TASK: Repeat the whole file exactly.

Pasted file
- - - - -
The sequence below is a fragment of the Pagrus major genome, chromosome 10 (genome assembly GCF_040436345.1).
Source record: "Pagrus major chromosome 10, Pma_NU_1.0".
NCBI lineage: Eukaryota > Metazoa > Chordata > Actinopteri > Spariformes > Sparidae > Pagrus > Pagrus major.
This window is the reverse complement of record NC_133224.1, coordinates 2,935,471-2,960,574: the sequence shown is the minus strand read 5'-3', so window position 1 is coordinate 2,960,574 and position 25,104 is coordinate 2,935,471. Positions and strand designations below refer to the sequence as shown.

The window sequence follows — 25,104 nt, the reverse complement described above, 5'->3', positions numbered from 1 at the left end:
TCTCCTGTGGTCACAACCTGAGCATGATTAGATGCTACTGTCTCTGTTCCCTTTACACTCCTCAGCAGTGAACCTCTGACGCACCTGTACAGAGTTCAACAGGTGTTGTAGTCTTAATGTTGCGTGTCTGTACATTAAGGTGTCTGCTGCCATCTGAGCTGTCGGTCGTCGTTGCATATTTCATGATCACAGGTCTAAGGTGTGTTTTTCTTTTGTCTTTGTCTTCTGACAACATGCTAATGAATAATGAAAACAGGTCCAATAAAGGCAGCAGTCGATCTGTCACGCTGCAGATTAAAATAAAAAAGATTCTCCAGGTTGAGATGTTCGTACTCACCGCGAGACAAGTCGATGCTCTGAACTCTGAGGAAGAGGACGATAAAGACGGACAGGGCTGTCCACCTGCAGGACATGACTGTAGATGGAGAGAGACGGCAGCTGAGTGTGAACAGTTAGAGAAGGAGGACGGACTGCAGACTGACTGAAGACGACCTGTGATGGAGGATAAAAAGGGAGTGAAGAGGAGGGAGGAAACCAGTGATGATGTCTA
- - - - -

The sequence below is a fragment of the Pagrus major genome, chromosome 10 (genome assembly GCF_040436345.1).
Source record: "Pagrus major chromosome 10, Pma_NU_1.0".
NCBI lineage: Eukaryota > Metazoa > Chordata > Actinopteri > Spariformes > Sparidae > Pagrus > Pagrus major.
This window is the reverse complement of record NC_133224.1, coordinates 2,935,471-2,960,574: the sequence shown is the minus strand read 5'-3', so window position 1 is coordinate 2,960,574 and position 25,104 is coordinate 2,935,471. Positions and strand designations below refer to the sequence as shown.

The window sequence follows — 25,104 nt, the reverse complement described above, 5'->3', positions numbered from 1 at the left end:
TCTCCTGTGGTCACAACCTGAGCATGATTAGATGCTACTGTCTCTGTTCCCTTTACACTCCTCAGCAGTGAACCTCTGACGCACCTGTACAGAGTTCAACAGGTGTTGTAGTCTTAATGTTGCGTGTCTGTACATTAAGGTGTCTGCTGCCATCTGAGCTGTCGGTCGTCGTTGCATATTTCATGATCACAGGTCTAAGGTGTGTTTTTCTTTTGTCTTTGTCTTCTGACAACATGCTAATGAATAATGAAAACAGGTCCAATAAAGGCAGCAGTCGATCTGTCACGCTGCAGATTAAAATAAAAAAGATTCTCCAGGTTGAGATGTTCGTACTCACCGCGAGACAAGTCGATGCTCTGAACTCTGAGGAAGAGGACGATAAAGACGGACAGGGCTGTCCACCTGCAGGACATGACTGTAGATGGAGAGAGACGGCAGCTGAGTGTGAACAGTTAGAGAAGGAGGACGGACTGCAGACTGACTGAAGACGACCTGTGATGGAGGATAAAAAGGGAGTGAAGAGGAGGGAGGAAACCAGTGATGATGTCTA